proposed two governance changes that would have stripped the Astros consent rights. 10/28 Tr. at 336:11-337:25, 338:5-340:3, 452:3-453:17; JX 15. First, Comcast proposed that affiliation agreements with other providers that contained the same rates as the DirecTV proposal would not have to be approved by the Networks partnersmeaning, as Comcast concedes, that the Network would [ha]ve been able to enter into Affiliation Agreements on the same terms that DirecTV offered without any board oversight. 10/28 Tr. at 339:24-340:3; see id. at 453:22454:13; JX 15. Second, Comcast proposed that only two partnersnot all threewould have to approve affiliation agreements with rates below the DirecTV rates. 10/28 Tr. at 340:4-19; JX 15. That proposal would have meant that Comcast and the Rockets could force the Network to enter affiliation agreements, over the Astros objection, that left it woefully unprofitable. See 10/28 Tr. at 341:5-345:15; Astros 25. As the bankruptcy court found, the record is unambiguous that Comcast was not able to achieve th[e] goal of making the Network profitable. 2/4 Tr. [Dkt. 213] at 170:1-3. Despite nearly 18 months of effort, Comcasts proposals would not have led to a profitable Network. Mem. Op. at 18. Comcast w[as] presenting rotten business deals to the Astros, 2/4 Tr. at 79:29, and they were appropriately rejected by the Astros, Mem. Op. at 18. IV. THE NETWORK FAILS TO PAY THE ASTROS MEDIA RIGHTS FEES The Network failed to pay the media rights fee to the Astros on July 31, 2013, and the 13

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Astros promptly sent the Network a default notice. See JX 21. The Network missed a second media rights fee payment to the Astros at the end of August. The Astros sent a second default notice to the Network on September 3, 2013, and noted that the Network had 60 days to cure its defaults, or the Astros would have the right to terminate its Media Rights Agreement on September 30, 2013. See JX 27; Media Rights Agreement 12.3(D). On August 5, 2013, principals of each partner met to discuss a resolution to their inability to generate revenue for the Network. During that meeting, Comcast offered to buy out the Astros 46.5% equity interest in the Network for more than $185 million, based on an implied enterprise value of $500 million for the Network. See Dkt. 227-3 at 49:20-53:24.5 The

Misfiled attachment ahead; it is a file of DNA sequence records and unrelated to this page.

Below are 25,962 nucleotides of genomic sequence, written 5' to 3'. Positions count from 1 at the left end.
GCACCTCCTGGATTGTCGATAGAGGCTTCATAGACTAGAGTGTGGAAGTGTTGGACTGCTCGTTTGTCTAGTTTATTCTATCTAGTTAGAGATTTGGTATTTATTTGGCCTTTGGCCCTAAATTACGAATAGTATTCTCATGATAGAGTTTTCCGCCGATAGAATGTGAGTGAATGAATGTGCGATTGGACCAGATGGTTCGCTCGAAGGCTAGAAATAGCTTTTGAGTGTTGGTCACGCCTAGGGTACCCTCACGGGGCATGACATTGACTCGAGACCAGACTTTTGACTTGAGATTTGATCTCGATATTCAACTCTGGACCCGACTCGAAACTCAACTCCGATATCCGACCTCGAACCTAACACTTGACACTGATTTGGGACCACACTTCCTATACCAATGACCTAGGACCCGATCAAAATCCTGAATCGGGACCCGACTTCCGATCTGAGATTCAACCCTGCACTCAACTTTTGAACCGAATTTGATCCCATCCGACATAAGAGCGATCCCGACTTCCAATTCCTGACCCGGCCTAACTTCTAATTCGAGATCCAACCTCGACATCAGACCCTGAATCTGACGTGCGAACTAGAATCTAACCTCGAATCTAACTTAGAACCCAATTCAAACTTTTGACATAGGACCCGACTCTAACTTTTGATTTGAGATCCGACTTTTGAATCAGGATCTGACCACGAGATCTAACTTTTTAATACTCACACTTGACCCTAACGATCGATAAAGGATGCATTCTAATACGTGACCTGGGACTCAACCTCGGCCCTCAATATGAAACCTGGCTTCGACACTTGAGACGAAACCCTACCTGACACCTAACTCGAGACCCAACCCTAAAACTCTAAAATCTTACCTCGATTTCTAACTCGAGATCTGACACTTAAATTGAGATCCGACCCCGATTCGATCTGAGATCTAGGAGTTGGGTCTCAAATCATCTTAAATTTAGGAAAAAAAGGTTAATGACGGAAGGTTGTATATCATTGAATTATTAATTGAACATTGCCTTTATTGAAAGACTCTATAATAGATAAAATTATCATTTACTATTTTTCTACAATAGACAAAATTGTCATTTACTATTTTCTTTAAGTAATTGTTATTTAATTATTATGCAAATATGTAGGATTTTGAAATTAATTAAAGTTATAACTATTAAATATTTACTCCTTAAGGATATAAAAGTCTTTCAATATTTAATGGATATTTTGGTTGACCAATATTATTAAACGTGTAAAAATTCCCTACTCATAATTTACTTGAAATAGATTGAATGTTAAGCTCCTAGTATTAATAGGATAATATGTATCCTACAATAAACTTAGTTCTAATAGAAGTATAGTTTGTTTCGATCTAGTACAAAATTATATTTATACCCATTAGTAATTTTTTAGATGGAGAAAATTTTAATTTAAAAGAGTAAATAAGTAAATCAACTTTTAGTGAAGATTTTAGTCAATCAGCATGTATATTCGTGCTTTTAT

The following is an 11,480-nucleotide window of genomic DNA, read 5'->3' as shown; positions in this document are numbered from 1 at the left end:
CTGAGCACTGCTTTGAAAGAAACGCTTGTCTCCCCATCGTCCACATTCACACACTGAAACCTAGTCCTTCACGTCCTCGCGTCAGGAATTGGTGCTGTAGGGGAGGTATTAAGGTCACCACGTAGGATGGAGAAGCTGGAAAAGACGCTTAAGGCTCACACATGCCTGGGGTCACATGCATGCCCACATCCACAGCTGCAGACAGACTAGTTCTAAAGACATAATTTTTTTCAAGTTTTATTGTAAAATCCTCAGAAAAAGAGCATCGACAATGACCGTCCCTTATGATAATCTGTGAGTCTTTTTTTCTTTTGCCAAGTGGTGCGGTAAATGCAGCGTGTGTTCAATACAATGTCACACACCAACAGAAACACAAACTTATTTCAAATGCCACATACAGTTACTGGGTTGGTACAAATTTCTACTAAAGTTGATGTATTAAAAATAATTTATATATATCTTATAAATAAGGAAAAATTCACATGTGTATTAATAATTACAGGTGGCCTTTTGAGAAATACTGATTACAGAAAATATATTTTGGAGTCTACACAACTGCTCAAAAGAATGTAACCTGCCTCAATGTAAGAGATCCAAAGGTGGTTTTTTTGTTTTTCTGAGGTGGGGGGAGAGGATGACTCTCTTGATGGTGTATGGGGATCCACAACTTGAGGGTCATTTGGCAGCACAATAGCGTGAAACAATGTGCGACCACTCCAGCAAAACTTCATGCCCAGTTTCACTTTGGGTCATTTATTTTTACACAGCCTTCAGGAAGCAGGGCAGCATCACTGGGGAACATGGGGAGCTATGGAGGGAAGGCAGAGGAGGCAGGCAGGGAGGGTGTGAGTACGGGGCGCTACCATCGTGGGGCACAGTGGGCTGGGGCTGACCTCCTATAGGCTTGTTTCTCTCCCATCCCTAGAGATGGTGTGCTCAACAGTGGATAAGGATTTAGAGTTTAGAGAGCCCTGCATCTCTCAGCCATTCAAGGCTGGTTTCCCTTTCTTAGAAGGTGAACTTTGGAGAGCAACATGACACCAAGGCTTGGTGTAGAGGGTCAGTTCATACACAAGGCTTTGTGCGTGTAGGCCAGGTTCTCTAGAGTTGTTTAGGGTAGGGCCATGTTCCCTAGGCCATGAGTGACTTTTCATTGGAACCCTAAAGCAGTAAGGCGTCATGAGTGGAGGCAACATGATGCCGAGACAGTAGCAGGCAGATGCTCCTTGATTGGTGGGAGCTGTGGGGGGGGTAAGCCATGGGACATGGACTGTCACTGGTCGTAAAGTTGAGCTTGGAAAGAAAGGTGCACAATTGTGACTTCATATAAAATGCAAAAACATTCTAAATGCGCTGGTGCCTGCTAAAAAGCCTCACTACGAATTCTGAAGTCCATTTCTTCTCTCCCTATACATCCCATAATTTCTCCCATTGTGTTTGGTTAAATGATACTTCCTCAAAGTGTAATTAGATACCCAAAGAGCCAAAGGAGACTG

Rocketswho had a contractual consent right to approve or veto the Astros sale of their equityrequested the same deal from Comcast, but it declined. See id. at 54:9-21, 55:20-56:21. V. FOUR COMCAST AFFILIATES FILE AN INVOLUNTARY PETITION By mid-September, the partners were unable to identify a profitable path for the Network or a business resolution. Yet, Comcast was unwilling to let the Astros terminate the Media Rights Agreement on September 30. Four Comcast executives therefore devised a strategy to file the Network for bankruptcy. 10/28 Tr. at 324:21-326:9, 434:6-435:10. Because the partners had to unanimously consent to voluntarily file the Network for bankruptcy, those Comcast executives orchestrated the filing of an involuntary petition for bankruptcy by four affiliates of Comcast Owner. Mem. Op. at 16; see 10/28 Tr. at 312:9-11, 322:2-12, 434:2-435:10. On September 27, the last business day before the Astros right to terminate the Media Rights Agreement accrued, the four affiliates of Comcast OwnerComcast Lender, Comcast Services, Comcast California, and Comcast Media (collectively, the Comcast Petitioning

The deposition designations at Dkt. 227-3 were admitted into evidence at the February 4, 2014 hearing. See 2/4 Tr. at 6:7-9:2.

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Creditors)filed the Involuntary Petition. See Dkt. 1. Comcasts witnesses have admitted that the only reason that the Involuntary Petitions were filed on September 27th was to prevent the Astros from terminating its Media Rights Agreement with the Network on September 30. 10/28 Tr. at 326:17-21, 435:14-25. As the bankruptcy court found, Comcasts behavior was

collusive and theres no question from a factual point of view that Comcast [O]wner called the other Comcast entities and instituted the involuntary petition. 2/4 Tr. at 168:3-7. In addition: None of the Comcast Petitioning Creditors would have filed the Involuntary Petition but for Comcasts direction to do so. See 10/28 Tr. at 432:4-7, 434:6-10; see also id. at 267:20-25, 272:16-21, 276:5-9, 322:5-8, 324:13-18; 10/29 Tr. at 18:24-19:1. None of the Comcast Petitioning Creditors had outstanding amounts due and owing from the Network at the time of filing on September 27. See Mem. Op. 7-10. None of the four declarants for the Comcast Petitioning Creditors sought the approval of the management or directors for the entity that actually filed the Involuntary Petition. See 10/28 Tr. at 276:10-17, 320:1-322:1, 433:1-10; 10/29 Tr. at 19:2-20:1. Three of the four declarants are officers of Comcast Ownerthe partner contractually prohibited from voluntarily filing the Network for bankruptcy without the consent of all partnersand two are Comcasts Owners appointed directors of the General Partner. See 10/28 Tr. at 311:7-312:11, 433:15-434:5; 10/29 Tr. at 12:10-23.

VI.

THE PROCEEDINGS IN THE BANKRUPTCY COURT A. The Astros Moved To Dismiss The Involuntary Petition And Comcast Moved For The Appointment Of A Trustee